Choosing a dog breed
Choosing a dog breed follows on the factors listed under
choosing a pet
.Let us assume that you are satisfied that a dog is the right pet for you.
In choosing a dog breed, what factors should you consider?
Many people will have favourite dog breeds. This might arise from having
had such a dog as a child, or seen it in a movie etc. The point is that while
you may have a definite leaning towards a certain breed, it is as well to
go through the following check list when choosing a dog breed to double check that you and your dog
are going to be a compatible match!
The following list of points are in no particular order and no point is
more important than any other point. However, the list does serve as a
reminder that there are a lot of factors you should take into consideration
when choosing between various dog breeds.
Both Great Danes and miniture Dachshunds are dog breeds
but their requirements are vastly different in terms of space, food, exercise and the like.
Other considerations include: You need to be physically stronger to handle a large breed of dog;
Large breed dogs generally have shorter lifespans than the smaller breeds; and you will find it very
difficult to keep small breeds off furniture and beds - they regard snuggling down on
soft cushiony things as almost a divine right!
Historically, most breeds have been developed with a particular thought or task in mind. Most
breeds have therefore evolved with specific traits being selected for by the breeders. (this
still happens today within breeds).This means that most purebreds will display the traits
for which the breed was developed. So make sure you understand what these traits are when choosing a dog breed and that
your set up at home is suitable e.g. working dogs love to work and can become bored and
destructive if cooped up in an apartment all day.
This follows on the selection process by which breeds evolved. In concentrating on a few
desirable traits, breeders inevitably tampered with the "normal" canine genetics, often
with some undesirable results. Thus many breeds have known "weaknesses" that they are
more prone to develop.e.g. some breeds are more prone to hip dysplasia than others, and
some breeds are more likely to develop certain types of tumours than others.
In order to avoid nasty surprises, be aware when choosing a dog breed of that breeds possible weaknesses and their consequences.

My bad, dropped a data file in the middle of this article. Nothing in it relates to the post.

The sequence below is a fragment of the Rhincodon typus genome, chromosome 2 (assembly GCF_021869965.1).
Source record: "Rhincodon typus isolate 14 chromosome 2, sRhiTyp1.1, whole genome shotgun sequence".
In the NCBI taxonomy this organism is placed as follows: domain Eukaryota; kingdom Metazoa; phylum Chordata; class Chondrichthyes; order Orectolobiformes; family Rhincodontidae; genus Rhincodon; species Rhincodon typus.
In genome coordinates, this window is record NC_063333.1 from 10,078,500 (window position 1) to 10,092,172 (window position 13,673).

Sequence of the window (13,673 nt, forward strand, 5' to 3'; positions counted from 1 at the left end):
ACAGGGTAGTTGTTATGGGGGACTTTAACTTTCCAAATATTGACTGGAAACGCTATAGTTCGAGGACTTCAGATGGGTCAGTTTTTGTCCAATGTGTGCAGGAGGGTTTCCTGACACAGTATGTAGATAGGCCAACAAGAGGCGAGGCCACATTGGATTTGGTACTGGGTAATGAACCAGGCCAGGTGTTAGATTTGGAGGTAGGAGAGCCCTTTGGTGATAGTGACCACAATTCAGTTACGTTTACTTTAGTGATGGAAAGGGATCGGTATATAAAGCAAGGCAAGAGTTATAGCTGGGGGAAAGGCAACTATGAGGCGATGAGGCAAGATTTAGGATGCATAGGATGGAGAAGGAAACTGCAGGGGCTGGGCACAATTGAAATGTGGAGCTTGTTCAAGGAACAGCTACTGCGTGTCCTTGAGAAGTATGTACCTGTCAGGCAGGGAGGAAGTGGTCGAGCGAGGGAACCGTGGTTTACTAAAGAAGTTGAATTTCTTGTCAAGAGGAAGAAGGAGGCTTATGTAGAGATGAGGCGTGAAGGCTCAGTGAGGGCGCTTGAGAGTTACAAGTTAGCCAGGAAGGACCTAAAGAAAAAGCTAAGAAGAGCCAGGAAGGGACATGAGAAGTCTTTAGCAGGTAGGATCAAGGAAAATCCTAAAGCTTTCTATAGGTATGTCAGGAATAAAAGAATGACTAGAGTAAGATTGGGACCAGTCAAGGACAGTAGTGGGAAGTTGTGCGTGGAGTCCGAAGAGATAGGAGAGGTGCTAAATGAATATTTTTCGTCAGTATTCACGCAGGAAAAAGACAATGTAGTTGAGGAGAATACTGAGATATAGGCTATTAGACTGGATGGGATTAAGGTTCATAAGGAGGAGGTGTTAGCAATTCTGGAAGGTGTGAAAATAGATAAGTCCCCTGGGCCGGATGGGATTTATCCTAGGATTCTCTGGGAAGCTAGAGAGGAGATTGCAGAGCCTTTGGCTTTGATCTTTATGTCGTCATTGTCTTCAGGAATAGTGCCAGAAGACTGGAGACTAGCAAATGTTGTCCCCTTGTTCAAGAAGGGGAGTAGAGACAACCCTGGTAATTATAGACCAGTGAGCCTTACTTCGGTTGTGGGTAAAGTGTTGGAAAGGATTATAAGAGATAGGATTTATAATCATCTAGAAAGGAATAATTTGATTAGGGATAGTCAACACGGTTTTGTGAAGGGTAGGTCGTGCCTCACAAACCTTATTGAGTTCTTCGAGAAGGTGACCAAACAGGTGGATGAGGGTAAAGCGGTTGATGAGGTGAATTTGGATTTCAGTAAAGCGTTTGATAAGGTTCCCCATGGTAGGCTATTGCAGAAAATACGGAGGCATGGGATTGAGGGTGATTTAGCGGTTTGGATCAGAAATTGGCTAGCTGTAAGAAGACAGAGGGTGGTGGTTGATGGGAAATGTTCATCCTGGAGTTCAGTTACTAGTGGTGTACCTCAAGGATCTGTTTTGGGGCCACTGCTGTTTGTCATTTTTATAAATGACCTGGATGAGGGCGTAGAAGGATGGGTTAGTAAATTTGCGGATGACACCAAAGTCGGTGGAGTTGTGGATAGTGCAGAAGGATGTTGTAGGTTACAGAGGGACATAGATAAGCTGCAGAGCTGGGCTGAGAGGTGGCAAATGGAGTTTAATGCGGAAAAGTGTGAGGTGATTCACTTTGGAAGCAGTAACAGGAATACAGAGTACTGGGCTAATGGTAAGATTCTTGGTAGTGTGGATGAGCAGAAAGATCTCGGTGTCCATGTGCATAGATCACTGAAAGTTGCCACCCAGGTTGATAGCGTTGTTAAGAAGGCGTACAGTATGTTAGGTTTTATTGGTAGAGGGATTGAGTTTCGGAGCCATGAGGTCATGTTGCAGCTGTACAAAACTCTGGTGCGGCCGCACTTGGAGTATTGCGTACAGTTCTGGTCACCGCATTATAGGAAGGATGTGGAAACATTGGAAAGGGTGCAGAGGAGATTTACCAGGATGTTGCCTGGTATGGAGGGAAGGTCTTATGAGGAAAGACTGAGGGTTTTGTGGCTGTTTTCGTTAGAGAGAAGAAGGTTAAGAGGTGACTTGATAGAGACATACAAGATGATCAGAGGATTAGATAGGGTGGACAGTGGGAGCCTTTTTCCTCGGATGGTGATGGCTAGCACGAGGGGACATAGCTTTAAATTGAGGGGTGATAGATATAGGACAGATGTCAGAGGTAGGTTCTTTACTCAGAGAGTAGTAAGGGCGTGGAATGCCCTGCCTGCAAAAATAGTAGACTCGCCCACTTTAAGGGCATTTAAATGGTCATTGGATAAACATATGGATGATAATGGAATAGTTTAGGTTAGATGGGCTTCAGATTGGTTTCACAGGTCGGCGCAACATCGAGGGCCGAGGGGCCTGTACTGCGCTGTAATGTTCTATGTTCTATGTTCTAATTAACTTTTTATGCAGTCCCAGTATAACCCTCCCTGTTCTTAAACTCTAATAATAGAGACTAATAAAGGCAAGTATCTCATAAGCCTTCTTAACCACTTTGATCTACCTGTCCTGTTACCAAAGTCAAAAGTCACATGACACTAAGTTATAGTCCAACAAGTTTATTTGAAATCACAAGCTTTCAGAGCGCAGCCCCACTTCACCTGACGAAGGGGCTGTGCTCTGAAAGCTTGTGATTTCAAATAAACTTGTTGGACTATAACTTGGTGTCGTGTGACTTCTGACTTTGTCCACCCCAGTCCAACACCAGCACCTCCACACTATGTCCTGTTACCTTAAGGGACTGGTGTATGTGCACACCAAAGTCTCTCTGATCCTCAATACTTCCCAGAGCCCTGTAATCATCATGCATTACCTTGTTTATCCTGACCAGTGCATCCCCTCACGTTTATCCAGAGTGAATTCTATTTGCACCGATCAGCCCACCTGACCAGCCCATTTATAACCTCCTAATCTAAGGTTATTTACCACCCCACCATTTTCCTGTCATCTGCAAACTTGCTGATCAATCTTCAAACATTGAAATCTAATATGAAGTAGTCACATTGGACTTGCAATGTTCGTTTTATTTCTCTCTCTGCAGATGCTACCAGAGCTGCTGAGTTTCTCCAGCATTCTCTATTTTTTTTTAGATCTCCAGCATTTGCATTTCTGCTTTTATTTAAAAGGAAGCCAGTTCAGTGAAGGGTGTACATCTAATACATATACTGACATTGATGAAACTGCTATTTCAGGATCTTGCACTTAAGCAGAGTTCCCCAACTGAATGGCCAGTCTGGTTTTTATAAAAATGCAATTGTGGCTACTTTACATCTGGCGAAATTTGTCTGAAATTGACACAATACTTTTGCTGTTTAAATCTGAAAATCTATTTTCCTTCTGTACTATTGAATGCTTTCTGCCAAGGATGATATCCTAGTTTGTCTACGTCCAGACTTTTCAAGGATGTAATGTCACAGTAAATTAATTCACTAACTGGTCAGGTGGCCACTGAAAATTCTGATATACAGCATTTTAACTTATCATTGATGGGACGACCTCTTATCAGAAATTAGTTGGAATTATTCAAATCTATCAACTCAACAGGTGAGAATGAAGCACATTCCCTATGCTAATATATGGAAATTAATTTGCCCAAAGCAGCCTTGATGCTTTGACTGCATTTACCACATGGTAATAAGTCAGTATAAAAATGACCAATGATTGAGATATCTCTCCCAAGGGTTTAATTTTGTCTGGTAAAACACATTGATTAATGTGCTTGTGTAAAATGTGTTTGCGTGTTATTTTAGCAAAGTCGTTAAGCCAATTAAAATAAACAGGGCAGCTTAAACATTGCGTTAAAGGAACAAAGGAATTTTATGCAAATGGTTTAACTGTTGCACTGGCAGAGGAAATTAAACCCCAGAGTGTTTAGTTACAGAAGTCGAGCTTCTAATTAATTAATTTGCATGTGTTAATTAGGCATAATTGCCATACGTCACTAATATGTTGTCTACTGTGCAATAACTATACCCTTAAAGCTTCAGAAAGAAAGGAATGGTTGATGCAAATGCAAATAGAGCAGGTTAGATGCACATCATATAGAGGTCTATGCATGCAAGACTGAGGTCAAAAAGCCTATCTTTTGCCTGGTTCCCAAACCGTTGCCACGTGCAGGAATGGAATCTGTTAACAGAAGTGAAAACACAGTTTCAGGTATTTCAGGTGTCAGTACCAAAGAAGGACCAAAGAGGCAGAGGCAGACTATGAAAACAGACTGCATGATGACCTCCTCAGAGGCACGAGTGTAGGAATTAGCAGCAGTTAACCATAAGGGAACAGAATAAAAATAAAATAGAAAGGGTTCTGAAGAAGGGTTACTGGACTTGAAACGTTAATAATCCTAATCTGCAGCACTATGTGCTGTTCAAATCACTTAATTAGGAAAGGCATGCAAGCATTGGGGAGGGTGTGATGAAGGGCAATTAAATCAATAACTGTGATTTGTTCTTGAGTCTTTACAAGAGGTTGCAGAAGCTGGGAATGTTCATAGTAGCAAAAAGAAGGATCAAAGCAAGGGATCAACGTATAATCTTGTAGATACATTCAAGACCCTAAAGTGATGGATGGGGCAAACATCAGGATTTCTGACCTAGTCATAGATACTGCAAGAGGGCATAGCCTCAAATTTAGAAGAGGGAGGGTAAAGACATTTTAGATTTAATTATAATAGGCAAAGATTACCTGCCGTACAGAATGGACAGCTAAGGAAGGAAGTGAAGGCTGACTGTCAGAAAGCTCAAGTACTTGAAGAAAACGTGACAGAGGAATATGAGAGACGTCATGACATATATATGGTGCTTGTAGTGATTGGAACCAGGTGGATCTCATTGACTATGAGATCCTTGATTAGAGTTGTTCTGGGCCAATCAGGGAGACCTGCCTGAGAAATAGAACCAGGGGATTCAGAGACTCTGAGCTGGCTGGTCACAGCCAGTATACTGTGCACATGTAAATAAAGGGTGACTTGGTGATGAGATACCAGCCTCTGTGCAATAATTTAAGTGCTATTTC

All dogs have hair (even the Mexican Hairless has some!)
and all dogs shed hair. It is a normal physiological occurence but it can become
a real bone of contention in a household.
So, when choosing a dog breed, remember to consider the length of the haircoat and the colour as these two
factors determine how noticeable the shedded hair is.Of course, long haired breeds
also need more regular grooming which is a time consuming undertaking (or costly if you pay
a doggy parlour to do it).
The good old "pavement special" of dubious parentage is very often a delightful character
that worms his/her way into your heart.
Mixed parentage can often give the offspring "hybrid vigour" which means that they
perform better in many respects than their parents. This is a concept often used deliberately
in stock farming to improve some aspect that is important to the farmer.e.g. the farmer
might cross Holstein and Jerseys to improve the butterfat percentage of the milk he
produces because he gets paid better for milk with a high butterfat content.
In dogs it can be a bit of a gamble because while the farmer knows what he is crossing
and which trait it will improve, "pavement liaisons" generally just happen and the resultant
offspring can have all the positive attributes of hybrid vigour (i.e. a combination of
all the best traits from both parents) or they can be a genetic disaster if they happen
to inherit all the worst traits from both parents.
The bottom line
The more information you can gather together about your prospective pet, the better prepared
you will be and the fewer problems you will encounter down the line. Similarly, the better
prepared you are, the less stressed your pet will be, and as we know, the less the stress,
the healthier your pet will be.
In the case of pure breeds a good place to start looking for information
would be the breed association or kennel club.
If you can't find those, then make contact with a breeder and ask him/her for information
on the breed but be careful to get information from more than one source so that you
get a balanced picture.
When it comes to mixed breeds, you can often make some fairly accurate deductions about
parentage, possible future size (if it is a puppy), haircoat etc by looking at the individual.
Choosing a dog breed
that will be suitable for your circumstances is the first, and very
necessary step, in a hopefully long and mutually beneficial relationship between you and your pet dog.
For more information about different types of Dog Breeds, Click Here
For more help in selecting a suitable dog breed click here
For information specific to
poodles, click here
Check out Labrador Retrievers for the
very best and latest information on these great dogs.
On the other end of the size stakes, visit Yorkshire Terriers